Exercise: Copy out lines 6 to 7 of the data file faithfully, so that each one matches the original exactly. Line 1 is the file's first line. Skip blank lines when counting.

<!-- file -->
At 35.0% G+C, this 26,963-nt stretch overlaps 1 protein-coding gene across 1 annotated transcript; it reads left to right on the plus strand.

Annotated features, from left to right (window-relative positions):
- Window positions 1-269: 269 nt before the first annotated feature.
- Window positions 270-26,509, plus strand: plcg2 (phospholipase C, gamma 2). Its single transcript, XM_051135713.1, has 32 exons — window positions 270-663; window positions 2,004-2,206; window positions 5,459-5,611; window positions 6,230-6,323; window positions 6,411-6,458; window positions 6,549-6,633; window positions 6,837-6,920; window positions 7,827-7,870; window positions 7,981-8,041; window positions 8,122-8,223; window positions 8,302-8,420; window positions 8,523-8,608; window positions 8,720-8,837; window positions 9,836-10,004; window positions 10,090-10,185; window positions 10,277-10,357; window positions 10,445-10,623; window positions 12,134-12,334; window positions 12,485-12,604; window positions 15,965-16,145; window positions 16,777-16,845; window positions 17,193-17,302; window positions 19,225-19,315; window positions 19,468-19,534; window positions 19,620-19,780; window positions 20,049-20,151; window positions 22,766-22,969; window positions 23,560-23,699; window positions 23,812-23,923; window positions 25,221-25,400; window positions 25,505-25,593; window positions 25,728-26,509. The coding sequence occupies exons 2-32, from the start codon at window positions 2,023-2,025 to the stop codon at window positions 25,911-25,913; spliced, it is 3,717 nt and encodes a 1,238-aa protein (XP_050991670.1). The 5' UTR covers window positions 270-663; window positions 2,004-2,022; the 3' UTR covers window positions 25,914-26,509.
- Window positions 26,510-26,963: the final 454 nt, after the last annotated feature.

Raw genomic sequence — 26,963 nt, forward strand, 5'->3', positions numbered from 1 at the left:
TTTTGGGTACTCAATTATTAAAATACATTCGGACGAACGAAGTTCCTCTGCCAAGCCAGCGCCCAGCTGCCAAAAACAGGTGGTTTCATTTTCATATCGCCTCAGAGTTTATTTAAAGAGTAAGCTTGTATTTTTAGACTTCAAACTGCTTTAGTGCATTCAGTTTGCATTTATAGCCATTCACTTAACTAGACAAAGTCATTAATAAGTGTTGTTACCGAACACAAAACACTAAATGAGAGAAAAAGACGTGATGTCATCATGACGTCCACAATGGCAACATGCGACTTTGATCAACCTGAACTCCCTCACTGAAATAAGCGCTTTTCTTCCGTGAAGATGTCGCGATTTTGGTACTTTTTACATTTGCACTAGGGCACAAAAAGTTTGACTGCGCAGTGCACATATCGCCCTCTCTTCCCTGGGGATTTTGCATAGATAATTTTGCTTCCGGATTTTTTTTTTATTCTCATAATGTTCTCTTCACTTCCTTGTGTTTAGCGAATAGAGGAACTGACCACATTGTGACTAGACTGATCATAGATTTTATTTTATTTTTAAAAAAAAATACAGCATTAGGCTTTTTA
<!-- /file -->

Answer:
Raw genomic sequence — 26,963 nt, forward strand, 5'->3', positions numbered from 1 at the left:
TTTTGGGTACTCAATTATTAAAATACATTCGGACGAACGAAGTTCCTCTGCCAAGCCAGCGCCCAGCTGCCAAAAACAGGTGGTTTCATTTTCATATCGCCTCAGAGTTTATTTAAAGAGTAAGCTTGTATTTTTAGACTTCAAACTGCTTTAGTGCATTCAGTTTGCATTTATAGCCATTCACTTAACTAGACAAAGTCATTAATAAGTGTTGTTACCGAACACAAAACACTAAATGAGAGAAAAAGACGTGATGTCATCATGACGTCCACAATGGCAACATGCGACTTTGATCAACCTGAACTCCCTCACTGAAATAAGCGCTTTTCTTCCGTGAAGATGTCGCGATTTTGGTACTTTTTACATTTGCACTAGGGCACAAAAAGTTTGACTGCGCAGTGCACATATCGCCCTCTCTTCCCTGGGGATTTTGCATAGATAATTTTGCTTCCGGATTTTTTTTTTATTCTCATAATGTTCTCTTCACTTCCTTGTGTTTAGCGAATAGAGGAACTGACCACATTGTGACTAGACTGATCATAGATTTTATTTTATTTTTAAAAAAAAATACAGCATTAGGCTTTTTA